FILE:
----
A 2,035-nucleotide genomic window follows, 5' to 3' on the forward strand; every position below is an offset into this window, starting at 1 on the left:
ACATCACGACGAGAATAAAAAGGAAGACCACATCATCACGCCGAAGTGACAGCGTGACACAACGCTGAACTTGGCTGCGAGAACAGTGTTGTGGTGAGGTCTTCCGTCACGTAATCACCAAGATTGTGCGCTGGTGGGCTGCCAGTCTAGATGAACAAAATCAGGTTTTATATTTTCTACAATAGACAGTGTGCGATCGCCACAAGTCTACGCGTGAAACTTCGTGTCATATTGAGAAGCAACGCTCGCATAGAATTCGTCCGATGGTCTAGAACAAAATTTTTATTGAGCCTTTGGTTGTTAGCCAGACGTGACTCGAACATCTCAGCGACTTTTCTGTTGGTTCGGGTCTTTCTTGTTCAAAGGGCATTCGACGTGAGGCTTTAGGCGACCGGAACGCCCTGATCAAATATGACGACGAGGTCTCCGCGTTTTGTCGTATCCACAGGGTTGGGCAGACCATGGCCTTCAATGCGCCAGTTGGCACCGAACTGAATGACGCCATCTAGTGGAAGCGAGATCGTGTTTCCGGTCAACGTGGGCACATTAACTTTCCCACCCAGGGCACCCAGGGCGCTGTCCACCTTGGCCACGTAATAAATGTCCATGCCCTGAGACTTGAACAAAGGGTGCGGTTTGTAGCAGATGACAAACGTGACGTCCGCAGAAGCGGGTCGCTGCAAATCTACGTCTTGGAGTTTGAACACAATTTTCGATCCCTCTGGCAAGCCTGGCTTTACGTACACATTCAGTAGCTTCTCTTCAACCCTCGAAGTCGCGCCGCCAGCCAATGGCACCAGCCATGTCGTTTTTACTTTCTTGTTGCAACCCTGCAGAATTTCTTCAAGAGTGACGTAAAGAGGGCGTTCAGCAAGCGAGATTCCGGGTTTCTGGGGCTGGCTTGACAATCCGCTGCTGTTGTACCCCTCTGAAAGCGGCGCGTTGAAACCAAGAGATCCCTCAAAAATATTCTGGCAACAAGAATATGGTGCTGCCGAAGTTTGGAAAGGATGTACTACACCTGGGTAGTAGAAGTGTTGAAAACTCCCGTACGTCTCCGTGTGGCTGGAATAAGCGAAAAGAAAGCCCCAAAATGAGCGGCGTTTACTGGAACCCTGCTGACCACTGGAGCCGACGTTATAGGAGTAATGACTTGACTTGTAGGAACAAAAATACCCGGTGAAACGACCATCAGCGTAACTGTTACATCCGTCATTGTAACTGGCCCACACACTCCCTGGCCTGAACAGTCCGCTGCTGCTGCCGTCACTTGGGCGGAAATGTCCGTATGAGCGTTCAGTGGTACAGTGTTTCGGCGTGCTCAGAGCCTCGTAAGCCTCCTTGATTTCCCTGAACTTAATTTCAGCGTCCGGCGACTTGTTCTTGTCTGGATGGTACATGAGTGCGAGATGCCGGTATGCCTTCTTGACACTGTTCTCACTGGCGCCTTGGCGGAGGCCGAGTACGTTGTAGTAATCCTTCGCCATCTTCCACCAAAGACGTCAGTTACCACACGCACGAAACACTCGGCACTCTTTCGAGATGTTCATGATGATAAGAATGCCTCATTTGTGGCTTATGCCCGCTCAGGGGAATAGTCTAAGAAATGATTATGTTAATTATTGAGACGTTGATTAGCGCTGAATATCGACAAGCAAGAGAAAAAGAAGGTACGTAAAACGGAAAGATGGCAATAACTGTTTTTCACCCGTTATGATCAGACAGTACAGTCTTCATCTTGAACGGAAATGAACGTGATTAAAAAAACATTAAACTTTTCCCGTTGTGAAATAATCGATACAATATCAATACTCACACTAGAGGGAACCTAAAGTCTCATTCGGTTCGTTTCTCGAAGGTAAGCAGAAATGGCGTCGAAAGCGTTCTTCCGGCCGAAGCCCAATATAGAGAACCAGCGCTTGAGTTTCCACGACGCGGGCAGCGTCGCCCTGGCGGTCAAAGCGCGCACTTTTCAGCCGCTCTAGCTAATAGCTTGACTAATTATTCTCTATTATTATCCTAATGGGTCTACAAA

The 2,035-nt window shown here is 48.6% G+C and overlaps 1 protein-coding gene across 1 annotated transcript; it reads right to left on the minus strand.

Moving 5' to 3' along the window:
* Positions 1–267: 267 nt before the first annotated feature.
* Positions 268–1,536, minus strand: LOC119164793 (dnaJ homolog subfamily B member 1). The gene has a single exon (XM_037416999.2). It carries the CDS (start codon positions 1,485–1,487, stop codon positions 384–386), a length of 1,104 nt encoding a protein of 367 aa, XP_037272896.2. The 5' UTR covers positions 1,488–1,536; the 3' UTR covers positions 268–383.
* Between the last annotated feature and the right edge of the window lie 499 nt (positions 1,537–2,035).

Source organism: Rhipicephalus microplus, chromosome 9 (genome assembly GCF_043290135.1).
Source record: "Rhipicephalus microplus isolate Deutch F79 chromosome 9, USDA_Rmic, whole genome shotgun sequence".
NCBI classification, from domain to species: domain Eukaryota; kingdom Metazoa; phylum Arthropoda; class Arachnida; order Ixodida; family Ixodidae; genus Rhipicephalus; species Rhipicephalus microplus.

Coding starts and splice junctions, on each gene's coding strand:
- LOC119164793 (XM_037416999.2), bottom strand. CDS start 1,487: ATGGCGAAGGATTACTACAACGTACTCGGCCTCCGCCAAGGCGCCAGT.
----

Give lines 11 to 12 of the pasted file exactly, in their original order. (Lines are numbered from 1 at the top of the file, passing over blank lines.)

Coding starts and splice junctions, on each gene's coding strand:
- LOC119164793 (XM_037416999.2), bottom strand. CDS start 1,487: ATGGCGAAGGATTACTACAACGTACTCGGCCTCCGCCAAGGCGCCAGT.